Equestrian Pet Peeves

 
IMG_5111.jpeg
 

I’ve often seen the “What’s your biggest equestrian pet peeve?” posted as a daily question on IG and with too many responses to list and plenty of my own opinions, and also seeing how nasty things can get, I thought the topic deserved it’s own blog post!

Dictionary.com describes a pet peeve as
noun, a particular and often continual annoyance; personal bugbear

Which also begs the question, what’s a bugbear? I went ahead and listed a few of my greatest equestrian pet peeves below along with a few of my friend’s biggest pet peeves:

My Own

  • When I see other people getting to make the same mistakes I used to, but my trainer drilled them out of me. Not fair. Why do I have to sit up and support to the jump?

  • Rain. Enough said. Oh and WIND.

  • When people don’t get to buy the horse they want. It actually stresses me out to hear about friends not being able to have all the horses. I just want everyone to have their horse and for them and their perfect horse live happily ever after.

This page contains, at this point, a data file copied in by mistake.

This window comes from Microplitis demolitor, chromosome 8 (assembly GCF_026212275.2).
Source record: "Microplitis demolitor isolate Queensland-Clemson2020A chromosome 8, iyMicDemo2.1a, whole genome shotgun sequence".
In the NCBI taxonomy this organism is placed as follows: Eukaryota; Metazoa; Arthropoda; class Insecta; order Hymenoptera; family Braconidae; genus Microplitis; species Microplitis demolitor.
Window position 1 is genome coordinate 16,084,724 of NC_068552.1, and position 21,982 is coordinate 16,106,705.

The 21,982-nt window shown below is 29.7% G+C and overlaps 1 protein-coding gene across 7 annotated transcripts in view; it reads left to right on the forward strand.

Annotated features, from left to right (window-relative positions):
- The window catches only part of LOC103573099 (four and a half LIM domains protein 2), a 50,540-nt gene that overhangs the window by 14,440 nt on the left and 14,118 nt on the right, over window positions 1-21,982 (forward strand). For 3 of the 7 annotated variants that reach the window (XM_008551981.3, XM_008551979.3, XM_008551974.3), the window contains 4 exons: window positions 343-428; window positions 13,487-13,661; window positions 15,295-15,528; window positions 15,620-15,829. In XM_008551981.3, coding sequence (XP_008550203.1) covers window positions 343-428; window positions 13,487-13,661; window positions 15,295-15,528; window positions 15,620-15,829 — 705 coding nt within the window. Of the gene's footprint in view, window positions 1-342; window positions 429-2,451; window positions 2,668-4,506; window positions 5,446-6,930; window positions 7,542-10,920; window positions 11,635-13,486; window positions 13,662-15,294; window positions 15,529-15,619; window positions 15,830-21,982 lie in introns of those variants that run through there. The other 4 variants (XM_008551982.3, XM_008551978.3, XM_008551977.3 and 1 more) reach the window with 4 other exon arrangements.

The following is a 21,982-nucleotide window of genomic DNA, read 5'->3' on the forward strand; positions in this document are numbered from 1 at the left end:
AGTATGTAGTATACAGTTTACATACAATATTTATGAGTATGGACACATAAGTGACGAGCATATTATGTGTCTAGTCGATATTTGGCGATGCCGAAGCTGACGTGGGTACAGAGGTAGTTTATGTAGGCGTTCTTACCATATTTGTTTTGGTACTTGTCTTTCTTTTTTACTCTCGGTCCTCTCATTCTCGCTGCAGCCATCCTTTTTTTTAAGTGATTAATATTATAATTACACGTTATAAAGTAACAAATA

• When people fall off and somehow have an absolute death grip on the reins. I don’t even know if this is a pet peeve or I’m just impressed? When something goes wrong when I ride the FIRST thing to go is my reins. Horse trips? Fingers magically open. Long spot? Reins gone. Bad chip? Reins have been deemed unnecessary without my consent. Maybe I’m just jealous… but the horses never looked pleased to have their previous rider now attached to their head and mouth.

  • Nastiness on social media. There have been times when I see something that I gasp don’t approve of! And guess what? I say nothing. Not because I’m some amazing person, but think about what is really going to happen if you say something, even with good intentions. They don’t know you, why would they listen to your suggestions or criticism? Their only response is to become defensive. Just unfollow!